The government has launched a £1 billion COVID “catch-up” package to help children who have missed out on education to catch up.
Government funding of £650 million will be available for primary and secondary schools to spend on small tuition groups for those who need it. This one-off grant is to support pupils in state education, recognising that all young people have lost time in education as a result of the pandemic, regardless of their income or background.
Whilst head teachers will decide how the money is spent, the government expects this to be spent on small group tuition for whoever needs it.
Prime Minister Boris Johnson said: “This £1 billion catch-up package will help head teachers to provide extra support to children who have fallen behind while out of school.”
“I am determined to do everything I can to get all children back in school from September, and we will bring forward plans on how this will happen as soon as possible.”
Separately, a National Tutoring Programme, worth £350 million, will increase access to high-quality tuition for the most disadvantaged young people over the 2020/21 academic year. This will help accelerate their academic progress and prevent the gap between them and their more affluent peers widening.
This £1 billion package is in addition to the £14 billion three-year funding settlement announced last year - recognising the additional work schools will need to do to help students to catch up.
Education Secretary Gavin Williamson said: “We cannot afford for any of our children to lose out as a result of Covid-19. The scale of our response must match the scale of the challenge.”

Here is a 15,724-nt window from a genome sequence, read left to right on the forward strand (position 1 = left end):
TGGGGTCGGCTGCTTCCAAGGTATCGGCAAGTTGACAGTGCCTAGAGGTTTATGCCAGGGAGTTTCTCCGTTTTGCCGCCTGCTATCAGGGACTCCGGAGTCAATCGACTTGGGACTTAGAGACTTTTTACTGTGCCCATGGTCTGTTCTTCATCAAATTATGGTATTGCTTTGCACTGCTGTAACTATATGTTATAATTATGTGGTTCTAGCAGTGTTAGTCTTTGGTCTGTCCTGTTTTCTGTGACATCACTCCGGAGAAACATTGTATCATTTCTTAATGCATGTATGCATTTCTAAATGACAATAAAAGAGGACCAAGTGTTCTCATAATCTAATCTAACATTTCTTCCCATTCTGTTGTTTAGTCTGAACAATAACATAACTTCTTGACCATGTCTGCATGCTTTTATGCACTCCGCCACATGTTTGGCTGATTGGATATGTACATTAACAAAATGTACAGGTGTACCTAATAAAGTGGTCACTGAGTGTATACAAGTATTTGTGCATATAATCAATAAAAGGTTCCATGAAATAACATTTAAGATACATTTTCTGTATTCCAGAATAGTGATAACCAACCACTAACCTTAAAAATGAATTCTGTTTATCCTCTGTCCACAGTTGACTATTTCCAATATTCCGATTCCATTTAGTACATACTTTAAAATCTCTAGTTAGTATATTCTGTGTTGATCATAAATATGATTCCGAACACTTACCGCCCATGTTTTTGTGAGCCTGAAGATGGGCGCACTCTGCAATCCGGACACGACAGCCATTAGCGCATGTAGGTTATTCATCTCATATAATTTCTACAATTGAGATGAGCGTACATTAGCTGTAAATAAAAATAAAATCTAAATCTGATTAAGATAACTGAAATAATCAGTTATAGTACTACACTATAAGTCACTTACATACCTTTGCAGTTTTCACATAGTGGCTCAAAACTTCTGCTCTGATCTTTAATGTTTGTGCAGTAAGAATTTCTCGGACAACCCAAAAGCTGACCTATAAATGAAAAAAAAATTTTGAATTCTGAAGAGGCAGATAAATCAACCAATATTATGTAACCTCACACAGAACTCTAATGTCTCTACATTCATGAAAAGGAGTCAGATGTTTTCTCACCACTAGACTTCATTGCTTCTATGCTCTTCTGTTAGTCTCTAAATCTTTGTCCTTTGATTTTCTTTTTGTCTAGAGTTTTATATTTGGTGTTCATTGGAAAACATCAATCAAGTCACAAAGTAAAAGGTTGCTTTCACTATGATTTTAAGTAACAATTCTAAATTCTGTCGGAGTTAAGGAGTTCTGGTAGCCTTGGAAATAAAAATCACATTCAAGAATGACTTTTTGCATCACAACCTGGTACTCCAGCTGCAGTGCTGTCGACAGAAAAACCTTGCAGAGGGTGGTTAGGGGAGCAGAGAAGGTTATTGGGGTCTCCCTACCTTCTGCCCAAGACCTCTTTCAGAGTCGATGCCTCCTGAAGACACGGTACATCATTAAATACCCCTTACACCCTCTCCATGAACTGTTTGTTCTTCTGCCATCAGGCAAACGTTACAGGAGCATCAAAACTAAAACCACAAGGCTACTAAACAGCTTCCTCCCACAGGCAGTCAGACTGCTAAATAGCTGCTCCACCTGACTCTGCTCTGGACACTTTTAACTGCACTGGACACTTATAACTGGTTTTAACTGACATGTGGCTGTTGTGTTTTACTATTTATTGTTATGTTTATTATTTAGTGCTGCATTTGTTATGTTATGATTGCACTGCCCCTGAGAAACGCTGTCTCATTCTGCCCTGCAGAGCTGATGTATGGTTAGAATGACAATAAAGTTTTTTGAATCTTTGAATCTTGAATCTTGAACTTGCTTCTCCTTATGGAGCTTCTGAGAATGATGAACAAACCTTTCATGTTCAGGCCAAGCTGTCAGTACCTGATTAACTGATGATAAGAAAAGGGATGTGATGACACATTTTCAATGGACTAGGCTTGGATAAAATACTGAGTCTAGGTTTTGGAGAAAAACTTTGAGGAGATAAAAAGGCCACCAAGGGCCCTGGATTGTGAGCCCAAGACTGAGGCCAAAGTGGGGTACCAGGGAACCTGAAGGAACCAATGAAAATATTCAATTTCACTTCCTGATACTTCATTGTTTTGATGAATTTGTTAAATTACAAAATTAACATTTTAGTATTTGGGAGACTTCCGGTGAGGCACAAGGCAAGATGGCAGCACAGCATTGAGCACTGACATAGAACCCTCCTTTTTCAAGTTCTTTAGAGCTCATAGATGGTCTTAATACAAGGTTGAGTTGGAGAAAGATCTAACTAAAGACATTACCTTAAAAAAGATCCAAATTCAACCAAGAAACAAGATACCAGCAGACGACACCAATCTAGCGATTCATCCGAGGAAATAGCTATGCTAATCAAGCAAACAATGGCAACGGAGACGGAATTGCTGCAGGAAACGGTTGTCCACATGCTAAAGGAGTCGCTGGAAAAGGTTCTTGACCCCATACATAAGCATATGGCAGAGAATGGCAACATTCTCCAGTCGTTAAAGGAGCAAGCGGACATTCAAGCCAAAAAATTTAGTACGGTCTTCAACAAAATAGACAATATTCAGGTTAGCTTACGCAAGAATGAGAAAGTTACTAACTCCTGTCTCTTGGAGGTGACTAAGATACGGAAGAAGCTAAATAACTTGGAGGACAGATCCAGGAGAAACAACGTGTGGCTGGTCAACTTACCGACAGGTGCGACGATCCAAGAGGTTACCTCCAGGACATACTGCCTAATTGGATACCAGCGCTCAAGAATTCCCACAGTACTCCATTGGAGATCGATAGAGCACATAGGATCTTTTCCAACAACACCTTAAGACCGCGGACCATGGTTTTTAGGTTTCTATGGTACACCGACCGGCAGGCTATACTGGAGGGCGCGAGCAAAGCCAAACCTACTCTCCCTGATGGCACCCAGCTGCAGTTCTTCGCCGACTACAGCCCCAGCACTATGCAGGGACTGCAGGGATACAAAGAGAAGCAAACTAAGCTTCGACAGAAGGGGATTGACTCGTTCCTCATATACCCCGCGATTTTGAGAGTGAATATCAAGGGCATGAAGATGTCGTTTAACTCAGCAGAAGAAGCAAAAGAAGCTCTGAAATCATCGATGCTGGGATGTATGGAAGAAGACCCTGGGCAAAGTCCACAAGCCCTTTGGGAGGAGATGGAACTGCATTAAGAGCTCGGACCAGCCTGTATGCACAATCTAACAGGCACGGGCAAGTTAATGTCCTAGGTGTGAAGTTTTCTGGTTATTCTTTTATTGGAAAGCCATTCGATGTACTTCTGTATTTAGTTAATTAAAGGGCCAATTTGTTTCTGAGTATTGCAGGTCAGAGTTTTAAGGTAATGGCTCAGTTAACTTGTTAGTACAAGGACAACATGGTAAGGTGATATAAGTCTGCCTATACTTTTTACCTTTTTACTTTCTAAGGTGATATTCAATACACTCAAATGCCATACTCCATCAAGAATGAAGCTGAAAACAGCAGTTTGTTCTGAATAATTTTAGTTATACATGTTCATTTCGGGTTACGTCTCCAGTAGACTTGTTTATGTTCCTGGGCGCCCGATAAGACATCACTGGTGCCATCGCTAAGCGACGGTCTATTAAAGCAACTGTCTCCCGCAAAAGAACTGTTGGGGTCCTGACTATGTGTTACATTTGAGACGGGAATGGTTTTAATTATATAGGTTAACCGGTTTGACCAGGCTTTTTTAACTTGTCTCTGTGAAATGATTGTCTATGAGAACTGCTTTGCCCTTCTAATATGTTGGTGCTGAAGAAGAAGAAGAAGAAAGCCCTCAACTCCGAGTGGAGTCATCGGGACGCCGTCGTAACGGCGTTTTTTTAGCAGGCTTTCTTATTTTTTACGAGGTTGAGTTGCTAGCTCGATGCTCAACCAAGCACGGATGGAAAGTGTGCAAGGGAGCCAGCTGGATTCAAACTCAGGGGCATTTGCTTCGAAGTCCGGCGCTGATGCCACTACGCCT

“This package will make sure that every young person, no matter their age or where they live, gets the education, opportunities and outcomes they deserve, by spending it on measures proven to be effective, particularly for those who are most disadvantaged.”
“The plan will be delivered throughout the next academic year, bringing long term reform to the educational sector that will protect a generation of children from the effects of this pandemic,” he added.
The government aims for all providers running holiday clubs and activities for children over the summer holiday to be able to open, if safety measures can be adhered to. Guidance will be provided to the sector on how to implement the protective measures necessary to open safely, and to parents on how to minimise the spread of the virus if they choose to attend.
The Education Endowment Foundation has also published a guide to help school leaders and staff decide how to use this funding to best support their pupils and their outcomes. The guide provides advice on support strategies schools can use in deciding how to support pupils, including intervention programmes, extra teaching capacity, access to technology or summer schools.
Sir Peter Lampl, founder and chairman of the Sutton Trust and chairman of the Education Endowment Foundation (EEF), said: “Despite the heroic efforts of schools, many pupils’ learning has suffered as a result of school closures. These children are drawn disproportionately from disadvantaged communities and need extensive support.”
“We are delighted that the government is announcing a large sum today to benefit those pupils who need it the most. We are proud to support the tutoring programme. Extensive trials show that high-quality tuition is a cost-effective way to enable pupils to catch up. Through a collaboration of organisations across the country, our aim is to make this tuition available to tens of thousands of primary and secondary school pupils. Our hope is that it becomes a powerful tool for teachers in the years to come,” he concluded.
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